On 5 December, when a friendly-fire bomb hit coalition soldiers, media representatives were all immediately removed from the scene and locked up in a hangar. According to the Pentagon, the bomb was a GBU-31, carrying a BLU-109 warhead. The Canal+ documentary shows an arms manufacturer's sales representative at an international fair in Dubai in 1999, just after the Kosovo war. He is presenting a BLU-109 warhead and describing its penetration capabilities against superhardened underground targets, explaining that this model had been tested in a recent war.
Donald Rumsfeld, US Secretary of Defence, on 16 January this year admitted that the US had found radiation in Afghanistan (10). But this, he reassured, was merely from DU warheads (supposedly belonging to al-Qaida); he did not explain how al-Qaida could have launched them without planes. Williams points out that, even if the coalition has used no DU weapons, those attributed to al-Qaida might turn out to be an even greater source of contamination, especially if they came from Russia, in which case the DU could be even dirtier than that from Paducah.
Following its assessment mission in the Balkans, UNEP set up a post-conflict assessment unit. Its director, Henrik Slotte, has announced that it is ready to work in Afghanistan as soon as possible, given proper security, unimpeded access to hit sites, and financing. The WHO remains silent. When questions about the current state of the DU research fund were addressed to Jon Lidon, spokesman for the director general, Dr Gro Harlem Brundtland, the WHO did not answer. Yet Williams urges that studies begin immediately, as victims of severe UD exposure may soon all be dead, yet with their deaths attributed to the rigours of winter.
In Jefferson County, Indiana, the Pentagon has closed the 200-acre (80-hectare) proving ground where it used to test-fire DU rounds. The lowest estimate for cleaning up the site comes to $7.8bn, not including permanent storage of the earth to a depth of six metres and of all the vegetation. Considering the cost too high, the military finally decided to give the tract to the National Park Service for a nature preserve — an offer that was promptly refused. Now there is talk of turning it into a National Sacrifice Zone and closing it forever. This gives an idea of the fate awaiting those regions of the planet where the US has used and will use depleted uranium.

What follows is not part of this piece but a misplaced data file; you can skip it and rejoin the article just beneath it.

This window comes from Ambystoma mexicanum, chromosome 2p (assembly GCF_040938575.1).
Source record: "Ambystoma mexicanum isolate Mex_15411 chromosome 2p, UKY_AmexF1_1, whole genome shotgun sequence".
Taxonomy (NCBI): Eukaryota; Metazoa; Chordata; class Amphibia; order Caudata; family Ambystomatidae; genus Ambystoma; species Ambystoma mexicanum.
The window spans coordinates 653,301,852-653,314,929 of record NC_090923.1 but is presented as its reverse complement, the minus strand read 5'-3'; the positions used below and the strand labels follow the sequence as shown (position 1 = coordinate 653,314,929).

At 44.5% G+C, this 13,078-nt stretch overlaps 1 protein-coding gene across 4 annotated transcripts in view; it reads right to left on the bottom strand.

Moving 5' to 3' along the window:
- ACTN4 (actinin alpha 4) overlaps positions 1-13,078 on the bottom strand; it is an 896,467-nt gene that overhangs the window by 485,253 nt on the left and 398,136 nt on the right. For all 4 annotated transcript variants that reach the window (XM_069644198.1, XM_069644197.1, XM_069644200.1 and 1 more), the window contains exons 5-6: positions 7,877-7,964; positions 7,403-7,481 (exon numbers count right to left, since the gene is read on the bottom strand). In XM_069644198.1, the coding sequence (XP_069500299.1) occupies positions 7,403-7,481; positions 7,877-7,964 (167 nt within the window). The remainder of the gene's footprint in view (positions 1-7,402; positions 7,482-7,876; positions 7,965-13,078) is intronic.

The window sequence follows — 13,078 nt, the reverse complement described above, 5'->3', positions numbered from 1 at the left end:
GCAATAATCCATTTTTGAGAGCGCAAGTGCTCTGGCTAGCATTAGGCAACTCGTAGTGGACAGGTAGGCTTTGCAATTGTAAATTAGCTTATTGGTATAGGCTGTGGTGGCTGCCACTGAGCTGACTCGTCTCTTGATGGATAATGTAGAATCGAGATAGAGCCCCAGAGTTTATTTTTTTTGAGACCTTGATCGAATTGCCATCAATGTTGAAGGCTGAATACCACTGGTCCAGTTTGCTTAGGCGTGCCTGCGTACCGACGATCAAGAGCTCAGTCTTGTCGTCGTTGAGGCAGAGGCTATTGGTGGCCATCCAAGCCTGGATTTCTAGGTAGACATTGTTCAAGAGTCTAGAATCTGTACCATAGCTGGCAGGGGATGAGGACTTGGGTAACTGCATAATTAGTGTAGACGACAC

* Journalist, Geneva
(1) See website
(2) The internet sites of Janes Defense Information, the Federation of American Scientists, the Centre of Defense Information.
(3) See FAS Website
(4) FAS and USA Today
(5) Chronology of environmental sampling in the Balkans
(6) See Deafening silence on depleted uranium, Le Monde diplomatique English edition, February 2001.
(7) La Guerre radioactive secrète, by Martin Meissonnier, Roger Trilling, Guillaume d'Allessandro and Luc Hermann, first broadcast in February 2000; updated and rebroadcast in January 2001 under the title L'Uranium appauvri, nous avons retrouvé l'usine contaminée by Roger Trilling and Luc Hermann.
(8) The Use of Modeling and Simulation in the Planning of Attacks on Iraqi Chemical and Biological Warfare Targets
(9) For example "New Evidence is Adding to US Fears of Al-Qaida Dirty Bomb", International Herald Tribune, December 5, 2001; "Uranium Reportedly Found in Tunnel Complex", USA Today, December 24, 2001.
(10) "US Says More Weapons Sites Found in Afghanistan", Reuters, January 16, 2002.
Translated by the author
A Review of its Properties, Potential Danger and Recent Use in Yugoslavia
US military information on DU:
An information site to stop DU:
h t t p : / / w w w . r a w a . o r g